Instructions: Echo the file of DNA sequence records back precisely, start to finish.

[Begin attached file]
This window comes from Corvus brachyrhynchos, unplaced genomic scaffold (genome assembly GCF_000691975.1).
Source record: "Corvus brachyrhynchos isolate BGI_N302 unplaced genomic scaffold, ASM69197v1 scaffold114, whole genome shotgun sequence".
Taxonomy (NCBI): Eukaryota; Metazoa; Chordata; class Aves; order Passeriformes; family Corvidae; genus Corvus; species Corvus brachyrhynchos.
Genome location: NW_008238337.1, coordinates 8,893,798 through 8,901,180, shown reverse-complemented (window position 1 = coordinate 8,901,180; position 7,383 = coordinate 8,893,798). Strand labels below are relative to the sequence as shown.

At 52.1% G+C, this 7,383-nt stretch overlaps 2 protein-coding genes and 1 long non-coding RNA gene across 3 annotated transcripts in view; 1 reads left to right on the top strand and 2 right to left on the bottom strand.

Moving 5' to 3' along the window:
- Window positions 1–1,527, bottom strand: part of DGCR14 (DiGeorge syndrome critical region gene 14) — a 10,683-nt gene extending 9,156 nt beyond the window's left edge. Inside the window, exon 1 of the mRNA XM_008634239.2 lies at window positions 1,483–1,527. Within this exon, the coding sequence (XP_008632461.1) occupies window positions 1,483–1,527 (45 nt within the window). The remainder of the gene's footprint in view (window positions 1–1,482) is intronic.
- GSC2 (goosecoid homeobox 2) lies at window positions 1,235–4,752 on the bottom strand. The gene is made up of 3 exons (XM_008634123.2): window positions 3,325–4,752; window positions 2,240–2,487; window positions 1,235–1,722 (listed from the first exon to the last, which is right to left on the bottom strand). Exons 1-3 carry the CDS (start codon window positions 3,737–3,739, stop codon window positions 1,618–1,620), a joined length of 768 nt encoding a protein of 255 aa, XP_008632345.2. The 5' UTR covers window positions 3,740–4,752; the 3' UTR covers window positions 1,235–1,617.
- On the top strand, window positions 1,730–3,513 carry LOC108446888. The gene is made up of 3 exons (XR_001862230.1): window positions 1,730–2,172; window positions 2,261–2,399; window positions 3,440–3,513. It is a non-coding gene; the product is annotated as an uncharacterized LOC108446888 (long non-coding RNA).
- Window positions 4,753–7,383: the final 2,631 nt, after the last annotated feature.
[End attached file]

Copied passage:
This window comes from Corvus brachyrhynchos, unplaced genomic scaffold (genome assembly GCF_000691975.1).
Source record: "Corvus brachyrhynchos isolate BGI_N302 unplaced genomic scaffold, ASM69197v1 scaffold114, whole genome shotgun sequence".
Taxonomy (NCBI): Eukaryota; Metazoa; Chordata; class Aves; order Passeriformes; family Corvidae; genus Corvus; species Corvus brachyrhynchos.
Genome location: NW_008238337.1, coordinates 8,893,798 through 8,901,180, shown reverse-complemented (window position 1 = coordinate 8,901,180; position 7,383 = coordinate 8,893,798). Strand labels below are relative to the sequence as shown.

At 52.1% G+C, this 7,383-nt stretch overlaps 2 protein-coding genes and 1 long non-coding RNA gene across 3 annotated transcripts in view; 1 reads left to right on the top strand and 2 right to left on the bottom strand.

Moving 5' to 3' along the window:
- Window positions 1–1,527, bottom strand: part of DGCR14 (DiGeorge syndrome critical region gene 14) — a 10,683-nt gene extending 9,156 nt beyond the window's left edge. Inside the window, exon 1 of the mRNA XM_008634239.2 lies at window positions 1,483–1,527. Within this exon, the coding sequence (XP_008632461.1) occupies window positions 1,483–1,527 (45 nt within the window). The remainder of the gene's footprint in view (window positions 1–1,482) is intronic.
- GSC2 (goosecoid homeobox 2) lies at window positions 1,235–4,752 on the bottom strand. The gene is made up of 3 exons (XM_008634123.2): window positions 3,325–4,752; window positions 2,240–2,487; window positions 1,235–1,722 (listed from the first exon to the last, which is right to left on the bottom strand). Exons 1-3 carry the CDS (start codon window positions 3,737–3,739, stop codon window positions 1,618–1,620), a joined length of 768 nt encoding a protein of 255 aa, XP_008632345.2. The 5' UTR covers window positions 3,740–4,752; the 3' UTR covers window positions 1,235–1,617.
- On the top strand, window positions 1,730–3,513 carry LOC108446888. The gene is made up of 3 exons (XR_001862230.1): window positions 1,730–2,172; window positions 2,261–2,399; window positions 3,440–3,513. It is a non-coding gene; the product is annotated as an uncharacterized LOC108446888 (long non-coding RNA).
- Window positions 4,753–7,383: the final 2,631 nt, after the last annotated feature.